12. Somebody with real pitch issues tends to go out of tune randomly, or to be monotone, which is obviously not where you are. So, don't worry that your "guidance system" is somehow not working or will limit you! It's clearly fine, otherwise you wouldn't have been able to sing those songs anywhere close to the way you did. I totally get your concern, but the fact is that your ears are silently doing their thing, faithfully and efficiently taking you in the right direction, and only letting up their secret when you look back a year later. It's a blessing in disguise, your critical ear leading your voice by just the right amount. They'll probably stay doing that graceful tango, forever. But there will come a point where nobody is talking about that catch-all, "pitch issues", any more. (They'll be complaining about something else, instead! ) I am not an expert, but I have learned an enormous amount by taking a lot of interest in the progress other people make in singing, comparing it with my own progress and incorporating new ideas. It really pays off. So, I get to see a lot of patterns and "strange things" that are actually normal and expected. Personally, I strongly recommend AGAINST using any app or doing any exercise to try to "recalibrate" your sense of pitch. People will call just about anything a "pitch issue", including when your pitch sense is fine, but pitch is being affected by a subtle side effect of some other issue. I have come across people who have taught themselves to sing half a pitch lower than their perception!! I think that, when their technique improves, and the real problem goes away, they are going to be stuffed! A messed up psychological perception is not a genie that goes easily back into the bottle!! Kinda like an actor who learns to stutter for a particular role, and later discovers that he can't stop! Anyway, I am glad to hear that you are taking heart. I don't really want to interfere with what your teacher is teaching you, but I can't resist posting the following vids. I just get the sense that your voice will take off with the right breath support method, given that it sounds strong in other areas. Michael Trimble nails it when he says that "the breath moves everything"... [video=youtube;rrqZAp5gWAE] [video=youtube;wfMpvbYFO-U]
  13. One of the things I did yesterday was to find Dusty Springfield's "Son of a Preacher Man" on YouTube, and compare, note for note. Broken down like that, it is obvious to me that you are following the melody just fine. I think that you are past that level. It is not about being a tone or half tone off. It is more subtle. For example, in the second half, where you had to lift your voice, I think that better breath support would have helped a lot. Of course, we don't normally "stare" at songs note for note. The sense of the "whole" comes into play. I just think that you need stronger cueing of your pitch in places -- Is your pitch centre consistent? Which notes are your pitch sustain emphasizing? Are you "swallowing" (inadequate pitch sustain) some key notes (quite often things like prepositions which we swallow in normal speech but which land on key notes while singing)? Does the timing of the sweet spot of the note gel with the beat, etc. These things can give different pitch sensations to different people, even if the correct pitch has basically been attained. Many of these things you may be subconsciously intending while singing, but your technique may not yet be delivering them purposefully enough. When we listen back, I think our psyche can "correct" all those things, or "add them back in" if they are missing and we are not monitoring them. We may not be monitor them if our particular stylistic interest is on other aspects of the song. So we may have to actively learn to listen more broadly to be able to assess our own vocals. It is so common, that it is normal, and nothing to be surprised or concerned about. You certainly don't sound anything like those wanabes you referred to. If you are one of those singers who "hones in" on a melody as a whole, everything will correct naturally as your technique improves. You will automatically find yourself listening deeper according to your ability over time, and instinctively improve a host of complex factors. Nothing to worry about. Top singers say that the process and improvement never ends. If you are a more mechanical singer who likes to take everything to bits first, note by note, singing slowly, I think that correction can be a bit more tedious because of the complexity.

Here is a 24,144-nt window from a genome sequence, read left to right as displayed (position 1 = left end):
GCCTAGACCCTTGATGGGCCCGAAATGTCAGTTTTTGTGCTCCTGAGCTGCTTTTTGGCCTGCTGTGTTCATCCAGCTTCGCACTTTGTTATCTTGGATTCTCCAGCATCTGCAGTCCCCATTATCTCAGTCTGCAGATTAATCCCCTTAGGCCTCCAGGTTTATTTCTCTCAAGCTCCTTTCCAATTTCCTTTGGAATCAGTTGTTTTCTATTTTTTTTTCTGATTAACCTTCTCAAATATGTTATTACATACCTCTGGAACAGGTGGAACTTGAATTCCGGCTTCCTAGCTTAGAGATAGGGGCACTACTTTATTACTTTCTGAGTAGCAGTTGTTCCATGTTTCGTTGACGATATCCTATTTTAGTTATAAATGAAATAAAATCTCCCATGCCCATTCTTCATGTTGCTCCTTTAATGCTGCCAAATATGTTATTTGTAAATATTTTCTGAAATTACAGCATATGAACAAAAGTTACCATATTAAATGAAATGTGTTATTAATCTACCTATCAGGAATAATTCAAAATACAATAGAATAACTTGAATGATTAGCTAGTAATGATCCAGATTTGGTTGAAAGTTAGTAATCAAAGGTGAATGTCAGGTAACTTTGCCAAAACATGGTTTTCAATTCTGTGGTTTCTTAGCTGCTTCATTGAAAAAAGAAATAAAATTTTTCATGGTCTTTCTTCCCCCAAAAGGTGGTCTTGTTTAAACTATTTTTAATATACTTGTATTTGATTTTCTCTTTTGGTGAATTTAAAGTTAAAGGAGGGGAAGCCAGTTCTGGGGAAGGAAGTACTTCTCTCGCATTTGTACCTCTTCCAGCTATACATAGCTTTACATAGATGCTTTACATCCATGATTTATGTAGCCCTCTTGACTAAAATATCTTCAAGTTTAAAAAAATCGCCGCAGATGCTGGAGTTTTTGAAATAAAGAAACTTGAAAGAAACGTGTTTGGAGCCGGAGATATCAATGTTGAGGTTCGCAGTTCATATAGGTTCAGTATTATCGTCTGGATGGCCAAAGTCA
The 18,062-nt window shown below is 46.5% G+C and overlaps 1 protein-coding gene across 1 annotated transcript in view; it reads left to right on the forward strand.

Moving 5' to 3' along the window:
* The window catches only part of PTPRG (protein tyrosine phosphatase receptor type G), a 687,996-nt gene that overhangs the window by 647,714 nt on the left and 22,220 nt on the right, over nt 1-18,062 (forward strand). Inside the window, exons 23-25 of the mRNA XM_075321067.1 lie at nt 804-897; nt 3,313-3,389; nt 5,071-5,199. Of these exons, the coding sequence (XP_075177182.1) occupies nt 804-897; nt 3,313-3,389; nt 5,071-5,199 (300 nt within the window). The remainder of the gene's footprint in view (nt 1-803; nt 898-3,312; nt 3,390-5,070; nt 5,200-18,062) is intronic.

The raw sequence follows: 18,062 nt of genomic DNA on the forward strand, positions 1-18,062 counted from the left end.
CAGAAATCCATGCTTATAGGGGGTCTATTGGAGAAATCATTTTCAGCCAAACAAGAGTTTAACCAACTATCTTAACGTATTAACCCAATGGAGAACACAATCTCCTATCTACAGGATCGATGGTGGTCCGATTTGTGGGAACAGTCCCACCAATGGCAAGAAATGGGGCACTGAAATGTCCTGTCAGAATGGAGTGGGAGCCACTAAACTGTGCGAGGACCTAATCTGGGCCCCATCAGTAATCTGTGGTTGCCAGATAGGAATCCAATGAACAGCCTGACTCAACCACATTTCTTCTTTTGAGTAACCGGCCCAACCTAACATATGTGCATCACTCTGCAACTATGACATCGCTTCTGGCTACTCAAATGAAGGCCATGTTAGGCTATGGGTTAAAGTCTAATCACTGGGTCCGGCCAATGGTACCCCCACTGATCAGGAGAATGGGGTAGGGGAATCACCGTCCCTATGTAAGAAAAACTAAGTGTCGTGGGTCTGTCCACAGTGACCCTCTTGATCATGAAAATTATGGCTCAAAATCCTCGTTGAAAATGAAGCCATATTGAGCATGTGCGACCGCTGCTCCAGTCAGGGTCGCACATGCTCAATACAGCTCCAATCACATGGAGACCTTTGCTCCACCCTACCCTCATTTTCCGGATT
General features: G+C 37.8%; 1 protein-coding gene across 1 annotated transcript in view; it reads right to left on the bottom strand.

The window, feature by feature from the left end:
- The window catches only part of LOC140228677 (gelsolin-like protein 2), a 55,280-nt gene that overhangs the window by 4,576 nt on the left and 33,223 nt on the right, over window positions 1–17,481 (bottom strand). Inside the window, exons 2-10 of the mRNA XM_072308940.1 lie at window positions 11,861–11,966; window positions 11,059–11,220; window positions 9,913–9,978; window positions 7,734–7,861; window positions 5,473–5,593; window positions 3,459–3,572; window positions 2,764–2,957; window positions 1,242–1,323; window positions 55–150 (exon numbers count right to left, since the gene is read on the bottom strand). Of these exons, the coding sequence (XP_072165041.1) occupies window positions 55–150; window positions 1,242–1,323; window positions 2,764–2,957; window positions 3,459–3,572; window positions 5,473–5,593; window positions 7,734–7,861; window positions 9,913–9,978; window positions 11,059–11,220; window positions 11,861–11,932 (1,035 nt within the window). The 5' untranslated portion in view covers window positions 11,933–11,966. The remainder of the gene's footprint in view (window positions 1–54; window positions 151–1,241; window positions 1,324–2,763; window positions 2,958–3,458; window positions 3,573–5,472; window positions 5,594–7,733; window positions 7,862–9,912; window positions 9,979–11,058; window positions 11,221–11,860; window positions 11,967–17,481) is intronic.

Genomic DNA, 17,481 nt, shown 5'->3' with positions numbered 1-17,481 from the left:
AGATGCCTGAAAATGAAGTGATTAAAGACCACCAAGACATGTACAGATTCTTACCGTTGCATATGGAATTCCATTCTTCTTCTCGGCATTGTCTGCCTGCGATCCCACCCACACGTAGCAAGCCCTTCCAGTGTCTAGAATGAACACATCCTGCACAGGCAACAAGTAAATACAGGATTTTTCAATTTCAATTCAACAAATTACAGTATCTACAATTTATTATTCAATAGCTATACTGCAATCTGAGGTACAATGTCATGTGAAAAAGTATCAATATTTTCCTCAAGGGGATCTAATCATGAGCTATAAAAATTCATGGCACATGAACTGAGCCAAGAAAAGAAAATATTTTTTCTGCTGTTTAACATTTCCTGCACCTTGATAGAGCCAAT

14. Three questions/questiony things... 1. How did you record your vocals? Through headphones? One earpiece off, so you could hear yourself? etc. More detail would be useful. 2. How relaxed did you feel when singing, and did you find the songs easy enough to sing? Was the range comfortable? 3. When you say you can't hear if you are off, do you mean while you are singing, when you listen to the playback, or both?